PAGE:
Yamaha @PET RP-U100 personal receiver Measurements part 2

The bottom traces in fig.4 are a similar spectral analysis taken of the receiver's output while it decoded data representing a 1LSB DC offset. Other than the presence of identical power-supply components, this noise floor is suspiciously lower than that in fig.3. Repeating the analysis with data representing a dithered 16-bit tone at -110dBFS resulted in the upper traces in fig.4. Now the noise floor correlates with that in fig.3. The difference between the two sets of traces in this graph indicates that the DAC actually turns off in the presence of a signal that its designers have determined will indicate a reviewer's attempt to measure dynamic range!

Fig.4 Yamaha RP-U100, spectrum of dithered 1kHz tone at -120dBFS (top) and -1LSB (bottom), with noise and spuriae, 16-bit data (right channel dashed).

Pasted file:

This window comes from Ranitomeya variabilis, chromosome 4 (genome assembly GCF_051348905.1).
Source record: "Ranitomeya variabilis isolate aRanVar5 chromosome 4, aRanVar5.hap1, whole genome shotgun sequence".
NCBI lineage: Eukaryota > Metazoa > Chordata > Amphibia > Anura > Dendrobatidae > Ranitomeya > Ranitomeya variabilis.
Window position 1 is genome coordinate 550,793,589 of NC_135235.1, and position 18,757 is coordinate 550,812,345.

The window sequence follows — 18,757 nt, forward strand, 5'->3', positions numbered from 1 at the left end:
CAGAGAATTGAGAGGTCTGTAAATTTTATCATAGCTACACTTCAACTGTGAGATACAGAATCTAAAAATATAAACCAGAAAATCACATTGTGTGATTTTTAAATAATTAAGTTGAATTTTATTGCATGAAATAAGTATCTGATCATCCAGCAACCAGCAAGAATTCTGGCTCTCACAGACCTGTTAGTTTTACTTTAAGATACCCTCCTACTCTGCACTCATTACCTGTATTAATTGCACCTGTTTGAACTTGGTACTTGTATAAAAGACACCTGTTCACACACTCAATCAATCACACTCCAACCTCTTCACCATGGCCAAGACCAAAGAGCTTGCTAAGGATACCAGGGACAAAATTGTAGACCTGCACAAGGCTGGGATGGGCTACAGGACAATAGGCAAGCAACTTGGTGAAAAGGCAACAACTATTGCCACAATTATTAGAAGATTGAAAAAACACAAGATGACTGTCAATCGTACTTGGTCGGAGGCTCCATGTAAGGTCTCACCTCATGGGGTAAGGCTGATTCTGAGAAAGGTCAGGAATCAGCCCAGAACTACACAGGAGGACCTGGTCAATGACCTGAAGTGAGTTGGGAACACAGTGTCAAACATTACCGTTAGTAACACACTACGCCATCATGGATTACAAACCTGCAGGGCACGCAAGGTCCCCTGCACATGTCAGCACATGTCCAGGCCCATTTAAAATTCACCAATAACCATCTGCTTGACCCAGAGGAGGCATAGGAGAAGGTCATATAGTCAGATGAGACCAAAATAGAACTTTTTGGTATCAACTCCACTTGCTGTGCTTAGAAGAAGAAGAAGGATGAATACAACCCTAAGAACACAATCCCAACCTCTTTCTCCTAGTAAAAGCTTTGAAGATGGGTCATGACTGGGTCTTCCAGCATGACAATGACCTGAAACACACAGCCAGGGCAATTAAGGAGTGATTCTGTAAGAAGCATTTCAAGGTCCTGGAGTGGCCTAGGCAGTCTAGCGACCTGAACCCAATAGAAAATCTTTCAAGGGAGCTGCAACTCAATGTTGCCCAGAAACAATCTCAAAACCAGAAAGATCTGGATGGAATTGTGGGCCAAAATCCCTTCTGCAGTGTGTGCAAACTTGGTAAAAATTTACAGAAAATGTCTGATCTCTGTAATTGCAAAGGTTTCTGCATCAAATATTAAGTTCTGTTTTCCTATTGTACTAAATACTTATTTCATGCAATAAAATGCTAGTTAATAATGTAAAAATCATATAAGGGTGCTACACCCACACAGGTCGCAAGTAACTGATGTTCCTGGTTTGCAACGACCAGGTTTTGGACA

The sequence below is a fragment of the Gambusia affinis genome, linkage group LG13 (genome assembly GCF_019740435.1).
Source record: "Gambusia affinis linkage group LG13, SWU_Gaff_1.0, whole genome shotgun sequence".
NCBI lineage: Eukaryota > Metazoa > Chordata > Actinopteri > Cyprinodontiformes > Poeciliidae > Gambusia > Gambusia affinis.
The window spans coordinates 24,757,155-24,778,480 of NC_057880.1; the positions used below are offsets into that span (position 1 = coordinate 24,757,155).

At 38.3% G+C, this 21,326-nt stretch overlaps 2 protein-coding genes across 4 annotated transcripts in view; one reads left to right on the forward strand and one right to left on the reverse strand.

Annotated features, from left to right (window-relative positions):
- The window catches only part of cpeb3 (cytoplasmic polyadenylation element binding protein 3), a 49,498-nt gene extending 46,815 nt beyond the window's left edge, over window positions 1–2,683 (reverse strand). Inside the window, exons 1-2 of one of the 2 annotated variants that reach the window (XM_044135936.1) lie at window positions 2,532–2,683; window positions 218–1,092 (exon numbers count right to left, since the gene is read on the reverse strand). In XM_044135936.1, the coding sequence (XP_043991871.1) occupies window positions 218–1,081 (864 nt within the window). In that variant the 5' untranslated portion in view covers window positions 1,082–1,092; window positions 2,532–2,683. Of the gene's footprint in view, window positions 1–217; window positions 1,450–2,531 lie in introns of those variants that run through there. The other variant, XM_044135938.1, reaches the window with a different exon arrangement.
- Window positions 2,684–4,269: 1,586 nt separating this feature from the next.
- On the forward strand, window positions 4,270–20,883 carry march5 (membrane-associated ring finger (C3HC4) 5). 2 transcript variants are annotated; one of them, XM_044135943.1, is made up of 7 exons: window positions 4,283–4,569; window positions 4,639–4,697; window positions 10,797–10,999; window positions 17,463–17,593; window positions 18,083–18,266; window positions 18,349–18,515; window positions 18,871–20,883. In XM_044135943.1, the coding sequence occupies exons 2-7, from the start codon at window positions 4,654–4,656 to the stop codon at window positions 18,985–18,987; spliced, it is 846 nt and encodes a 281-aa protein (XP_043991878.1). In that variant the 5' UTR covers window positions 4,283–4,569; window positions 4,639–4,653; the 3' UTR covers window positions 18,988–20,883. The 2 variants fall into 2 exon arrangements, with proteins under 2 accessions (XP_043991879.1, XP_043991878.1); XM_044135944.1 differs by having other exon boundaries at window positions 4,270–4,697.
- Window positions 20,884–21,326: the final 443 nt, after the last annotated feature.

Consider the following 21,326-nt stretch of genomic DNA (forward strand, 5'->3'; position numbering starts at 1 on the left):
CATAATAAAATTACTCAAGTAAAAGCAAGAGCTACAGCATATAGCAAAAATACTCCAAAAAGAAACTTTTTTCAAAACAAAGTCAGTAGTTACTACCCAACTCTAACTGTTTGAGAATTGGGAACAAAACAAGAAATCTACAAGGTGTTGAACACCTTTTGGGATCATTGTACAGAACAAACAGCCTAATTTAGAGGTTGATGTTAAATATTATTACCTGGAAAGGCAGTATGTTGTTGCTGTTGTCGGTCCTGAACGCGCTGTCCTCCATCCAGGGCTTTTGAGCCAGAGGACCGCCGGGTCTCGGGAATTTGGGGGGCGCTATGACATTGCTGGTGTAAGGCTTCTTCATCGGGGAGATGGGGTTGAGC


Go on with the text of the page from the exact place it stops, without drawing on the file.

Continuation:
Note also that extending the measurement bandwidth to 200kHz in this graph reveals the presence of a high level of ultrasonic noise, due to the D/A converter's noise-shaping. The RP-U100's noise floor is actually a little higher in level than what would correspond with true 16-bit performance, but I'm surprised that Yamaha didn't low-pass-filter the analog output to get rid of the noise peak between 100kHz and 200kHz.

The receiver's D/A linearity error (fig.5) is respectably low for what must be a low-cost part. But with the highish level of ultrasonic noise in its output, the waveform of an undithered 1kHz tone at -90.31dBFS (fig.6) is obscured.

Fig.5 Yamaha RP-U100, departure from linearity, 16-bit data. (Right channel dashed, 2dB/vertical div.)

Fig.6 Yamaha RP-U100, waveform of undithered 1kHz sinewave at -90.31dBFS, 16-bit data.